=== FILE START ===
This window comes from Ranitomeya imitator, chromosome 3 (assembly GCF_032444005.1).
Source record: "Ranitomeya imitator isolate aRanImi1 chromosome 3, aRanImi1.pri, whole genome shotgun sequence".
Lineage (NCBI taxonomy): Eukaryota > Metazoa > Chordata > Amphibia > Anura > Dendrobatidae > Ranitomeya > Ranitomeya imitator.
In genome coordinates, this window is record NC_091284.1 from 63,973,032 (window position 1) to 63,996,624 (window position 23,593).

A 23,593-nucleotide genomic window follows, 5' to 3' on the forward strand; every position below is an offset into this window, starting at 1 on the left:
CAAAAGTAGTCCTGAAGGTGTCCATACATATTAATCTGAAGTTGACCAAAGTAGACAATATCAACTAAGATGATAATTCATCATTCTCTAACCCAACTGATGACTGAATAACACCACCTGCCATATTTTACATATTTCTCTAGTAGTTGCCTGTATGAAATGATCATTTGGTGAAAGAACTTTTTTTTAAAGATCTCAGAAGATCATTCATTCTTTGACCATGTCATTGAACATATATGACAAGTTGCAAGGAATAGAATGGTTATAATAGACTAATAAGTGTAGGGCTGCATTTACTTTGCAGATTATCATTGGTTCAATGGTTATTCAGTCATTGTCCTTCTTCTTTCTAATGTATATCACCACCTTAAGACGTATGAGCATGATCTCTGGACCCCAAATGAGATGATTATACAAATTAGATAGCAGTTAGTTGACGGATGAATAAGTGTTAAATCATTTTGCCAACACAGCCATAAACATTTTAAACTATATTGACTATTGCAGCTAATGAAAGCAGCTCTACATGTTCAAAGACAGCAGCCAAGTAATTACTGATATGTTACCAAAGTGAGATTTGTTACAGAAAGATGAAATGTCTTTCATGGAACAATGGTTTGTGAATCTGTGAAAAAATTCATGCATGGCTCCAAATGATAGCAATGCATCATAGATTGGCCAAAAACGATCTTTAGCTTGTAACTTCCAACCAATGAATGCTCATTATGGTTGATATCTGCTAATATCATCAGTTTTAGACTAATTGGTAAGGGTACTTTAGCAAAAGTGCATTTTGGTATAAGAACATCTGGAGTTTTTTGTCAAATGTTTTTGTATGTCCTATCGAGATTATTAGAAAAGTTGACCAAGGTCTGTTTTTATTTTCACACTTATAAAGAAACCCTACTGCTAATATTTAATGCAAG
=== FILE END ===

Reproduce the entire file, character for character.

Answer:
This window comes from Ranitomeya imitator, chromosome 3 (assembly GCF_032444005.1).
Source record: "Ranitomeya imitator isolate aRanImi1 chromosome 3, aRanImi1.pri, whole genome shotgun sequence".
Lineage (NCBI taxonomy): Eukaryota > Metazoa > Chordata > Amphibia > Anura > Dendrobatidae > Ranitomeya > Ranitomeya imitator.
In genome coordinates, this window is record NC_091284.1 from 63,973,032 (window position 1) to 63,996,624 (window position 23,593).

A 23,593-nucleotide genomic window follows, 5' to 3' on the forward strand; every position below is an offset into this window, starting at 1 on the left:
CAAAAGTAGTCCTGAAGGTGTCCATACATATTAATCTGAAGTTGACCAAAGTAGACAATATCAACTAAGATGATAATTCATCATTCTCTAACCCAACTGATGACTGAATAACACCACCTGCCATATTTTACATATTTCTCTAGTAGTTGCCTGTATGAAATGATCATTTGGTGAAAGAACTTTTTTTTAAAGATCTCAGAAGATCATTCATTCTTTGACCATGTCATTGAACATATATGACAAGTTGCAAGGAATAGAATGGTTATAATAGACTAATAAGTGTAGGGCTGCATTTACTTTGCAGATTATCATTGGTTCAATGGTTATTCAGTCATTGTCCTTCTTCTTTCTAATGTATATCACCACCTTAAGACGTATGAGCATGATCTCTGGACCCCAAATGAGATGATTATACAAATTAGATAGCAGTTAGTTGACGGATGAATAAGTGTTAAATCATTTTGCCAACACAGCCATAAACATTTTAAACTATATTGACTATTGCAGCTAATGAAAGCAGCTCTACATGTTCAAAGACAGCAGCCAAGTAATTACTGATATGTTACCAAAGTGAGATTTGTTACAGAAAGATGAAATGTCTTTCATGGAACAATGGTTTGTGAATCTGTGAAAAAATTCATGCATGGCTCCAAATGATAGCAATGCATCATAGATTGGCCAAAAACGATCTTTAGCTTGTAACTTCCAACCAATGAATGCTCATTATGGTTGATATCTGCTAATATCATCAGTTTTAGACTAATTGGTAAGGGTACTTTAGCAAAAGTGCATTTTGGTATAAGAACATCTGGAGTTTTTTGTCAAATGTTTTTGTATGTCCTATCGAGATTATTAGAAAAGTTGACCAAGGTCTGTTTTTATTTTCACACTTATAAAGAAACCCTACTGCTAATATTTAATGCAAG